Visual Resources Update January 2022
Visual Resources has been helping faculty obtain images and permissions for their forthcoming publications. This semester we are utilizing the new Michigan/Princeton sinaiarchive.org collection to identify images for what will no doubt be a valuable resource: a book on the icon, edited by Prof. Charlie Barber.
If you are a professor, graduate student or undergrad with a digital project idea, or questions about digital skills or platforms, let us know (firstname.lastname@example.org). We would like to know what the department is interested in exploring and producing.
Interesting projects, resources:
Imagine Rio is a searchable digital atlas that illustrates the social and urban evolution of Rio de Janeiro, as it existed and as it was imagined. Views of the city created by artists, maps by cartographers, and site plans by architects or urbanists are all located in both time and space.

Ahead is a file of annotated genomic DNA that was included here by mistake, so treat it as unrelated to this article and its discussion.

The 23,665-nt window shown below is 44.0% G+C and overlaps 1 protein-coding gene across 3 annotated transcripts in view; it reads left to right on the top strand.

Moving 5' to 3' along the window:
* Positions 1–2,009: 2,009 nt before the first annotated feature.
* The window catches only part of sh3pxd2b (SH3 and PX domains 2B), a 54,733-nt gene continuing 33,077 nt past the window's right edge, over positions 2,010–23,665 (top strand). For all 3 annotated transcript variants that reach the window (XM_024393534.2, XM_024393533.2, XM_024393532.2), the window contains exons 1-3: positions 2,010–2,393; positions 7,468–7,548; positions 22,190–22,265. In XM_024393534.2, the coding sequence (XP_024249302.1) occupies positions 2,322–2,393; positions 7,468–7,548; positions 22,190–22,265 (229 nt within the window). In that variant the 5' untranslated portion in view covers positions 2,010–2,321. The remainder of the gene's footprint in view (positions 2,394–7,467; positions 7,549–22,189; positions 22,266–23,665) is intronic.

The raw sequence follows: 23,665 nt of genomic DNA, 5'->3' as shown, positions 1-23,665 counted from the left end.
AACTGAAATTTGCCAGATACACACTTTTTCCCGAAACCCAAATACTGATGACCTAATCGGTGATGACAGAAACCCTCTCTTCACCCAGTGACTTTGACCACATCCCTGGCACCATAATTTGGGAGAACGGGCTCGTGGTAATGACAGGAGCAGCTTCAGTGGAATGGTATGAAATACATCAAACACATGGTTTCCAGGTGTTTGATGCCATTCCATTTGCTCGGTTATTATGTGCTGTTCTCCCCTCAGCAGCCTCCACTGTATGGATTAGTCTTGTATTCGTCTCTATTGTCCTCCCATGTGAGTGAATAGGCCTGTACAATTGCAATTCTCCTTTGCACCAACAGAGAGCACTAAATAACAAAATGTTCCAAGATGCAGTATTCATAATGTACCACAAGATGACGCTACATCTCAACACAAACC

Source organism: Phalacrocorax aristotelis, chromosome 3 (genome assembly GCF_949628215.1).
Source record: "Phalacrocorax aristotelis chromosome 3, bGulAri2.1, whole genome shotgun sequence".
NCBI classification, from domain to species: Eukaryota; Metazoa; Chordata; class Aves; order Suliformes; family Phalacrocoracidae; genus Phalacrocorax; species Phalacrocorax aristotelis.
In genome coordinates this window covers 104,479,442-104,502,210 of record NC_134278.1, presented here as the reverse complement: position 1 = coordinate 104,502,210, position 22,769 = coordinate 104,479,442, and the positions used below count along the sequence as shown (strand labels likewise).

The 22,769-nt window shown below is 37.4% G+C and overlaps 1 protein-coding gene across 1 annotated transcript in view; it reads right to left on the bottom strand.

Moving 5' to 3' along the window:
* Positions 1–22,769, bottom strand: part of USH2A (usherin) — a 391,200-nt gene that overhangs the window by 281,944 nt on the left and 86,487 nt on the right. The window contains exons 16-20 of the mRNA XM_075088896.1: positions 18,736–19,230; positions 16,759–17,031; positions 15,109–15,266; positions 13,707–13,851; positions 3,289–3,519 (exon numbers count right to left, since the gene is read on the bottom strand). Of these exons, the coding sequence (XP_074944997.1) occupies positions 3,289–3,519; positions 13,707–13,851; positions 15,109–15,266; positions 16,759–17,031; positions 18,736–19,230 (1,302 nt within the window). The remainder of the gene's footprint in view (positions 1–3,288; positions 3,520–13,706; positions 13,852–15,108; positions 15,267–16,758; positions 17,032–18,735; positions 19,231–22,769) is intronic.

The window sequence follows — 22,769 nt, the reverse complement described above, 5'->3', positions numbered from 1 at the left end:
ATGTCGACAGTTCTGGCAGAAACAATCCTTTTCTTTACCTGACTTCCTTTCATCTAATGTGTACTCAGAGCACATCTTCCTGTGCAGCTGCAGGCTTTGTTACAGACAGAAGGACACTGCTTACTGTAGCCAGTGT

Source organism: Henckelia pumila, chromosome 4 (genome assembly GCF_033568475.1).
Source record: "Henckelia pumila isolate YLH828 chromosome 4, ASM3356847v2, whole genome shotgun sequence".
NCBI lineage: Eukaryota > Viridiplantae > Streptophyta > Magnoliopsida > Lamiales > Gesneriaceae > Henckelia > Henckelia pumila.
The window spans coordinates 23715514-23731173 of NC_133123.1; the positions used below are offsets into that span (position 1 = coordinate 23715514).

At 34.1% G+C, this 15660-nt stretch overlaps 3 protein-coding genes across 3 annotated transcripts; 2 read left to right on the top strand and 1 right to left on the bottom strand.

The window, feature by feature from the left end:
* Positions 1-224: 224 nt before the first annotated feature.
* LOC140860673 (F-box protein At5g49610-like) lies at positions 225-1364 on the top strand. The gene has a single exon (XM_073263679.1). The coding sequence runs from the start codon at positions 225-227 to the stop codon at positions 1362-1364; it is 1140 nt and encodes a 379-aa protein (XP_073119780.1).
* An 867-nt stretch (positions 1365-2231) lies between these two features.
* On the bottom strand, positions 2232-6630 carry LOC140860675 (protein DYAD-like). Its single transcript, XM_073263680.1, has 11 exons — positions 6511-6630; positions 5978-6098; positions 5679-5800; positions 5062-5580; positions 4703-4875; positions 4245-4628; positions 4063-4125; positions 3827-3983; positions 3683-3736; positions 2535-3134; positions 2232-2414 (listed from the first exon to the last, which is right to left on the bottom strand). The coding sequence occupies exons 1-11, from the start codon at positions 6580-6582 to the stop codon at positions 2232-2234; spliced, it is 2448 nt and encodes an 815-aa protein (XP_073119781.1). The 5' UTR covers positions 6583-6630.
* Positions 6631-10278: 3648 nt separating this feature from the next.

Thanks to support from the Kress Foundation, Smarthistory has added more than 3,000 high resolution photos of works of art and architecture for teaching and learning. Find them here.
The Rijksmuseum has published the largest and most detailed photo ever taken of a work of art (717 gigapixels) of The Night Watch.
Go to the Cleveland Museum of Art’s ‘Virtual CMA Dashboard‘ to view live datasets (updated daily) that answer questions like: What are the most viewed and downloaded artworks? What department of the museum garners the most online views? This is great work visualizing collections.
CENOBIUM is a KHI (Kunsthistorisches Institut in Florenz) collaborative project with Consiglio Nazionale delle Ricerche for the multimedia representation of Romanesque cloister capitals in the Mediterranean region.
See a short blog post and explore around 400 images from one of the most successful photography studios in the Ottoman Empire, Abdullah Frères. Europeana is a wonderful aggregation portal offering access to many smaller archives and museums in Europe.